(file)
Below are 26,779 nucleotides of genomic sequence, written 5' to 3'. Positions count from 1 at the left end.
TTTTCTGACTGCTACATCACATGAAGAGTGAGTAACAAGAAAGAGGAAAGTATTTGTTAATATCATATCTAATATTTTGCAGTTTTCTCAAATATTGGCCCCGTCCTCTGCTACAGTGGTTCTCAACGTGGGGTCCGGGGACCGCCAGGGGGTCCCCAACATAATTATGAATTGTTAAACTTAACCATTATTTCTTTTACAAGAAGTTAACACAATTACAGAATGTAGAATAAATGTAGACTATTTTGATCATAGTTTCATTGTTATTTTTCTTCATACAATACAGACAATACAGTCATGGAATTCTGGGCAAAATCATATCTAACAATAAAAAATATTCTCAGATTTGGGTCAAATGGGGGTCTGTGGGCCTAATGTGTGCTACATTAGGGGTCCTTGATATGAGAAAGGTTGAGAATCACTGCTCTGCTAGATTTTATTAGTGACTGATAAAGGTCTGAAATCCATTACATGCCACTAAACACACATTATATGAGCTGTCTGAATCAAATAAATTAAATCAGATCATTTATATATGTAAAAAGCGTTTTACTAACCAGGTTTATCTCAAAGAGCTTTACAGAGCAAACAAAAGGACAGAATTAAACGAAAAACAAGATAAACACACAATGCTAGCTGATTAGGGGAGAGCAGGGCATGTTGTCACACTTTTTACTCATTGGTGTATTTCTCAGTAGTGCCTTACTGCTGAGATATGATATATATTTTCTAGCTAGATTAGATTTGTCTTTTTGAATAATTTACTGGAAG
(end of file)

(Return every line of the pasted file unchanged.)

Below are 26,779 nucleotides of genomic sequence, written 5' to 3'. Positions count from 1 at the left end.
TTTTCTGACTGCTACATCACATGAAGAGTGAGTAACAAGAAAGAGGAAAGTATTTGTTAATATCATATCTAATATTTTGCAGTTTTCTCAAATATTGGCCCCGTCCTCTGCTACAGTGGTTCTCAACGTGGGGTCCGGGGACCGCCAGGGGGTCCCCAACATAATTATGAATTGTTAAACTTAACCATTATTTCTTTTACAAGAAGTTAACACAATTACAGAATGTAGAATAAATGTAGACTATTTTGATCATAGTTTCATTGTTATTTTTCTTCATACAATACAGACAATACAGTCATGGAATTCTGGGCAAAATCATATCTAACAATAAAAAATATTCTCAGATTTGGGTCAAATGGGGGTCTGTGGGCCTAATGTGTGCTACATTAGGGGTCCTTGATATGAGAAAGGTTGAGAATCACTGCTCTGCTAGATTTTATTAGTGACTGATAAAGGTCTGAAATCCATTACATGCCACTAAACACACATTATATGAGCTGTCTGAATCAAATAAATTAAATCAGATCATTTATATATGTAAAAAGCGTTTTACTAACCAGGTTTATCTCAAAGAGCTTTACAGAGCAAACAAAAGGACAGAATTAAACGAAAAACAAGATAAACACACAATGCTAGCTGATTAGGGGAGAGCAGGGCATGTTGTCACACTTTTTACTCATTGGTGTATTTCTCAGTAGTGCCTTACTGCTGAGATATGATATATATTTTCTAGCTAGATTAGATTTGTCTTTTTGAATAATTTACTGGAAG